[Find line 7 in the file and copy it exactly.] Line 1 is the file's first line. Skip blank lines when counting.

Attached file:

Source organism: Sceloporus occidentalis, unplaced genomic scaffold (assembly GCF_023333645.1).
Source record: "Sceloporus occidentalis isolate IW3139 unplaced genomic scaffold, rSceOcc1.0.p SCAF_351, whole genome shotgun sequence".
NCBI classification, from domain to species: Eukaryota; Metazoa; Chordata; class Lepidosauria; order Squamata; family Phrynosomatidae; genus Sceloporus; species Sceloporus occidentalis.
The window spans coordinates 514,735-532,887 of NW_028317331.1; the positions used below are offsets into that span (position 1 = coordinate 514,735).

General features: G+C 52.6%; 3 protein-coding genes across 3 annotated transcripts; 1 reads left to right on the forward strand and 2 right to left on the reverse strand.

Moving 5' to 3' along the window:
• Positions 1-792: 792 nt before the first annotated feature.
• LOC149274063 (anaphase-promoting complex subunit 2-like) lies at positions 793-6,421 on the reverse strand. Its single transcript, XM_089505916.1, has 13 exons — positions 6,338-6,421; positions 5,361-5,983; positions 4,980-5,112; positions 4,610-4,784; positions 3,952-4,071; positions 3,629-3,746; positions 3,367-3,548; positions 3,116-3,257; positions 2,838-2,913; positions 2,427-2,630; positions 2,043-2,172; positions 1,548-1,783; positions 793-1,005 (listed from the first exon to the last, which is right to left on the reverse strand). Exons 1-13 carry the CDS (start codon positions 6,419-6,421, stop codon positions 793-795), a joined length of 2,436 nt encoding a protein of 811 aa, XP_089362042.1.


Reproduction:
• Positions 1-792: 792 nt before the first annotated feature.